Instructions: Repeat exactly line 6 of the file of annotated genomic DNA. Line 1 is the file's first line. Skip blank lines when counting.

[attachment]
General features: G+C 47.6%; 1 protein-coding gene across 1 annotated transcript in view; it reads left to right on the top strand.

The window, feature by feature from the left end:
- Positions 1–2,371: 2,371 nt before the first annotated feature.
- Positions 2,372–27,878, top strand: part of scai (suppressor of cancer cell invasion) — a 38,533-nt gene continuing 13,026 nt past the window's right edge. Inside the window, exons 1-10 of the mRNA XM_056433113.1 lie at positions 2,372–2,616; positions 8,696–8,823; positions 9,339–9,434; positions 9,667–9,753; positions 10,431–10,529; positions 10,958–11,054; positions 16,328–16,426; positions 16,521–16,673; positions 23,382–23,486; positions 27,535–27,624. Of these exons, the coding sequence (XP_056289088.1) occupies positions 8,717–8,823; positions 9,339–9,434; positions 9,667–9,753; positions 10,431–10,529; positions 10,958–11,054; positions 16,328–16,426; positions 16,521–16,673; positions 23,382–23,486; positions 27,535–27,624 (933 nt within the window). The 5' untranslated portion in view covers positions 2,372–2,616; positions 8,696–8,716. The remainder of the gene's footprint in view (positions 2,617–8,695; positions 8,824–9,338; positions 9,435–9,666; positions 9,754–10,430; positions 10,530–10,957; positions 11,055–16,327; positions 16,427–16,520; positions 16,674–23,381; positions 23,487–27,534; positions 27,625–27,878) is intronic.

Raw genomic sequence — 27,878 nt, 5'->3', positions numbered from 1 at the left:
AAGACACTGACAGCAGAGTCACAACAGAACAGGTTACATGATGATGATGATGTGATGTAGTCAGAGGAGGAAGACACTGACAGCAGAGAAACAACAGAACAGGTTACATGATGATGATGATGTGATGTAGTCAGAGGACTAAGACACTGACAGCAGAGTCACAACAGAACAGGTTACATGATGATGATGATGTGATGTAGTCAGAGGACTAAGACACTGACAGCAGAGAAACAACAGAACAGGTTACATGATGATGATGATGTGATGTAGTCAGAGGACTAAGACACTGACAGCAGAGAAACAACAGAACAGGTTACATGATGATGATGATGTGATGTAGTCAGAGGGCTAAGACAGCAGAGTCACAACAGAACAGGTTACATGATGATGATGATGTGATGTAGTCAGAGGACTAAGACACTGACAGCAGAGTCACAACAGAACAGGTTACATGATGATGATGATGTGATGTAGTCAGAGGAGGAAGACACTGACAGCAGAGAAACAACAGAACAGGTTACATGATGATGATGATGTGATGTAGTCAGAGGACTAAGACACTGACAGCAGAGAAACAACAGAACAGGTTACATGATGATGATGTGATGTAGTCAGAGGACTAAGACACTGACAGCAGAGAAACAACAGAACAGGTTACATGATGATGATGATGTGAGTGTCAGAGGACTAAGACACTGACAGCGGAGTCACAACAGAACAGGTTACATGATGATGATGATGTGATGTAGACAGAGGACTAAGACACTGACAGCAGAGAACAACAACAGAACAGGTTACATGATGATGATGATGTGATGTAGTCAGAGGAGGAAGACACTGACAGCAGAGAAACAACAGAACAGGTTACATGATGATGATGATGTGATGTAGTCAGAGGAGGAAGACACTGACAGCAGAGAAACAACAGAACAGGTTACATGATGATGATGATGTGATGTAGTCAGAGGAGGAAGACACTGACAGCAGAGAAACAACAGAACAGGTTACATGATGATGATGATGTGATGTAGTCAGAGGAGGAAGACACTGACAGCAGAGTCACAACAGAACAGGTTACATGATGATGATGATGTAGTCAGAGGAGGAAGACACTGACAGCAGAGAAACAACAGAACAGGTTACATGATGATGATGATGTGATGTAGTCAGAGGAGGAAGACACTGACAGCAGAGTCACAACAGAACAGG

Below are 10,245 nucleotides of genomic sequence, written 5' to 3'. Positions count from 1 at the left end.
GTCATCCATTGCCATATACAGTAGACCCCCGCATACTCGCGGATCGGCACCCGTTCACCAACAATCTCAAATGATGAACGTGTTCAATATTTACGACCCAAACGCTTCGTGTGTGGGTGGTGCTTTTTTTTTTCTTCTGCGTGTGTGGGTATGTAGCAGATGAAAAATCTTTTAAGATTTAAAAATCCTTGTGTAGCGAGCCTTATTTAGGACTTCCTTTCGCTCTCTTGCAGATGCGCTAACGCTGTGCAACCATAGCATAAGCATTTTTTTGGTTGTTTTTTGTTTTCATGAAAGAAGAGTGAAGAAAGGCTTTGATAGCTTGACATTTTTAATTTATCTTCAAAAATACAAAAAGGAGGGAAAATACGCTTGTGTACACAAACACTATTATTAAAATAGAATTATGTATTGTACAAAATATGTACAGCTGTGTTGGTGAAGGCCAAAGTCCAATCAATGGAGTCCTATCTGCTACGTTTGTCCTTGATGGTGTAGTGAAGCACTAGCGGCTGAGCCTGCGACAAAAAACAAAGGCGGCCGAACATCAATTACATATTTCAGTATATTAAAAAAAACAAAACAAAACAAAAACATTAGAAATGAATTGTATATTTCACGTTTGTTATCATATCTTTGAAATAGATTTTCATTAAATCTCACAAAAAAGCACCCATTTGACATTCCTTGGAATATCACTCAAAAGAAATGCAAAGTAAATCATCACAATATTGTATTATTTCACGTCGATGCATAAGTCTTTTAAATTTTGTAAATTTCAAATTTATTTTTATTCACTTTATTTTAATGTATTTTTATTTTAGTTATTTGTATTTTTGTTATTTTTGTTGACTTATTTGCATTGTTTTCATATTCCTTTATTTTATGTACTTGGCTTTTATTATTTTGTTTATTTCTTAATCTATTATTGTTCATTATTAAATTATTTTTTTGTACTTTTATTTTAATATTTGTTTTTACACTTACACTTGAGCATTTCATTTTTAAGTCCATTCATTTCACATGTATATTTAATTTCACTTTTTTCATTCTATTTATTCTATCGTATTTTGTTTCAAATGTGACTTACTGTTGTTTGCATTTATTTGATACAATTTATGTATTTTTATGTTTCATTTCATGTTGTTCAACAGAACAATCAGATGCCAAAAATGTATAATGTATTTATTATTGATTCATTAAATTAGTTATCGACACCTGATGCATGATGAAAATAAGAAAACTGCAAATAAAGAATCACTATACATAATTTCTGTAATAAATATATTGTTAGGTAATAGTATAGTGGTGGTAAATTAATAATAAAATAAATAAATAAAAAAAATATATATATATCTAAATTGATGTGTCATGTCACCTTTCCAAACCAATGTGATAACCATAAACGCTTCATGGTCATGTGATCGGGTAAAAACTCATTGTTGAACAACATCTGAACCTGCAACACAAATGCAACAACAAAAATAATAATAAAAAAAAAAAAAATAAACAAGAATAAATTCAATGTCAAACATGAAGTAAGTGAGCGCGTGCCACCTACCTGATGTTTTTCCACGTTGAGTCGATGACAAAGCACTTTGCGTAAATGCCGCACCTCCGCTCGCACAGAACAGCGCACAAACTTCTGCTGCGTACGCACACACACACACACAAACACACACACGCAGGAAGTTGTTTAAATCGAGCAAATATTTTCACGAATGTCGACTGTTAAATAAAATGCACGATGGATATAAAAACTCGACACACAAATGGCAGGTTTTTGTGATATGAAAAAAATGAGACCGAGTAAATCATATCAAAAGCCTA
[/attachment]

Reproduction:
AAGACACTGACAGCAGAGTCACAACAGAACAGGTTACATGATGATGATGATGTGATGTAGTCAGAGGAGGAAGACACTGACAGCAGAGAAACAACAGAACAGGTTACATGATGATGATGATGTGATGTAGTCAGAGGACTAAGACACTGACAGCAGAGTCACAACAGAACAGGTTACATGATGATGATGATGTGATGTAGTCAGAGGACTAAGACACTGACAGCAGAGAAACAACAGAACAGGTTACATGATGATGATGATGTGATGTAGTCAGAGGACTAAGACACTGACAGCAGAGAAACAACAGAACAGGTTACATGATGATGATGATGTGATGTAGTCAGAGGGCTAAGACAGCAGAGTCACAACAGAACAGGTTACATGATGATGATGATGTGATGTAGTCAGAGGACTAAGACACTGACAGCAGAGTCACAACAGAACAGGTTACATGATGATGATGATGTGATGTAGTCAGAGGAGGAAGACACTGACAGCAGAGAAACAACAGAACAGGTTACATGATGATGATGATGTGATGTAGTCAGAGGACTAAGACACTGACAGCAGAGAAACAACAGAACAGGTTACATGATGATGATGTGATGTAGTCAGAGGACTAAGACACTGACAGCAGAGAAACAACAGAACAGGTTACATGATGATGATGATGTGAGTGTCAGAGGACTAAGACACTGACAGCGGAGTCACAACAGAACAGGTTACATGATGATGATGATGTGATGTAGACAGAGGACTAAGACACTGACAGCAGAGAACAACAACAGAACAGGTTACATGATGATGATGATGTGATGTAGTCAGAGGAGGAAGACACTGACAGCAGAGAAACAACAGAACAGGTTACATGATGATGATGATGTGATGTAGTCAGAGGAGGAAGACACTGACAGCAGAGAAACAACAGAACAGGTTACATGATGATGATGATGTGATGTAGTCAGAGGAGGAAGACACTGACAGCAGAGAAACAACAGAACAGGTTACATGATGATGATGATGTGATGTAGTCAGAGGAGGAAGACACTGACAGCAGAGTCACAACAGAACAGGTTACATGATGATGATGATGTAGTCAGAGGAGGAAGACACTGACAGCAGAGAAACAACAGAACAGGTTACATGATGATGATGATGTGATGTAGTCAGAGGAGGAAGACACTGACAGCAGAGTCACAACAGAACAGG